Google analytics

Saturday, 6 October 2012

The day after 2014.

It would seem that successive governments have totally fucked up (Not unusual), their energy policies.

Green rules coming from the EU threaten to plunge Britain into 1970s-style blackouts in three years and lead to energy bills doubling.

Millions could be pushed into fuel poverty – having to choose between heating or eating – because Brussels diktats are closing power stations needlessly, the Government’s energy regulator warned yesterday.

The plants that remain in Britain will not be able to keep up with demand by winter 2015, a dire report from Ofgem predicted.

Each successive government has tried to out-green the last one, which unless this strategy is quickly reversed, will result in rolling blackouts.

Those born after the 1970’s will not realise what misery that caused at the time.

Imagine if you will, in the middle of winter, the electricity in your home is switched off for eight hours in the evening.

No lighting.

No electric cooker.

No kettle.

No central heating

No TV.

No power to sterilise your baby’s bottle.

No hot water for your shower.

No washing machine.

No internet shopping, facebook, E-mail, etc.

Just add all other devices that rely on electricity.

Personally I would relish the fact just to see a few of the new greens dying in their beds. I’m lucky in that I have a very large fireplace and will stockpile logs in the eventuality that blackouts are threatened.

I would also suggest buying a portable generator to power the central heating, and low powered electrical items.

And stock up with candles.


  1. I've had a gas fire put in, and given how much I have insulated, it'll keep the living room hot, and the rest of the house, tolerable, but apart from that, when the electricity goes, we're in trouble.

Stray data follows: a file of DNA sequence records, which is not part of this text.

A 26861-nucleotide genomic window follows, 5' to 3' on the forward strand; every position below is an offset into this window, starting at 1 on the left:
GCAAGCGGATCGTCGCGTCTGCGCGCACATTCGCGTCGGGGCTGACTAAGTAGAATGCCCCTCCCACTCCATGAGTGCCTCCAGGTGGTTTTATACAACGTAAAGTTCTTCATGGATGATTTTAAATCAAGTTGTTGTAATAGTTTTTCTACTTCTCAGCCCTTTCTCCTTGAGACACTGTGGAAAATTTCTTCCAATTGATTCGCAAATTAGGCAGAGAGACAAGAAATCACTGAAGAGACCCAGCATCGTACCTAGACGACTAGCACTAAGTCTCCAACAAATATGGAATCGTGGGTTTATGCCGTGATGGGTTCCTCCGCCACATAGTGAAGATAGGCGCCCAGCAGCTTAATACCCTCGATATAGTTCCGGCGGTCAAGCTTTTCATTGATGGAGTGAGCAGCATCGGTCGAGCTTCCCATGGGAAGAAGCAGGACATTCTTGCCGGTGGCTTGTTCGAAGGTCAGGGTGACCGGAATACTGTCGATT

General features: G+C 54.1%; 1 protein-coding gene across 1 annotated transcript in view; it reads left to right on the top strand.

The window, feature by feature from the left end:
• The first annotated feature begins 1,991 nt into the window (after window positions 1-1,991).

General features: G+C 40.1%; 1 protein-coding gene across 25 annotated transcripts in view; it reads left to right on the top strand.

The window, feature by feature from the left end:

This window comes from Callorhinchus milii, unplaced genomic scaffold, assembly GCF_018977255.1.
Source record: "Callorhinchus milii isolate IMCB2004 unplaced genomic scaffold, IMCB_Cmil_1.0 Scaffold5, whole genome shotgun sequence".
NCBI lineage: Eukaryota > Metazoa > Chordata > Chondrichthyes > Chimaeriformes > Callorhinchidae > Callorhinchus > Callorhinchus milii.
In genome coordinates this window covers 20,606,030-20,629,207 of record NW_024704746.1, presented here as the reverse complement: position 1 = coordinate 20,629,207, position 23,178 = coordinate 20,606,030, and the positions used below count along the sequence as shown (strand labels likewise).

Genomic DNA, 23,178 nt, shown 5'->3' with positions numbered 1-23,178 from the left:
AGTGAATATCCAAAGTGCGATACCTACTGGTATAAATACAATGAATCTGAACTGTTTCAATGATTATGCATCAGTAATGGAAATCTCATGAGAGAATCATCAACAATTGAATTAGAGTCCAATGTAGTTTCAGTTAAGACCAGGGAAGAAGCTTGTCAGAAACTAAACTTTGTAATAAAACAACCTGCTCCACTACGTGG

And of course, that aint designed to run 24 hours a day seven days a week.

    Hoping to move next year, and then we will have a gas range that functions without electricity, and a small woodburner if the gas goes as well.

    *If you have an open fire, you need to fit a proper stove, open fires do little to actually warm the house

  2. "If you have an open fire, you need to fit a proper stove, open fires do little to actually warm the house"

    They can. What you do is throw out the basket. Then build the fire on the hearth. This cuts out most of the up draught and allows the heat to permeate gently into the room rather than up the chimney.

  3. I have a wood burning stove (its burning away right now!) that heats my house toasty warm, but I plan to get a new one fitted soon that will heat water too. You can boil a kettle, or even cook on the top of them too, if necessary. I plan to stay warm and well fed when the eco-loon's pigeons come home to roost.

  4. Another impact of power cuts is its effect upon the already-stretched NHS budgets.

    9 months after every major power cut comes the inevitable baby-boom:-

  5. I fail to understand this fixation with doing everything that the EU tells us to. Why can't we just ignore them like the French and just shrug when questioned muttering the phrase "Well, you know. These things - they take time..."

  6. "Just add all other devices that rely on electricity."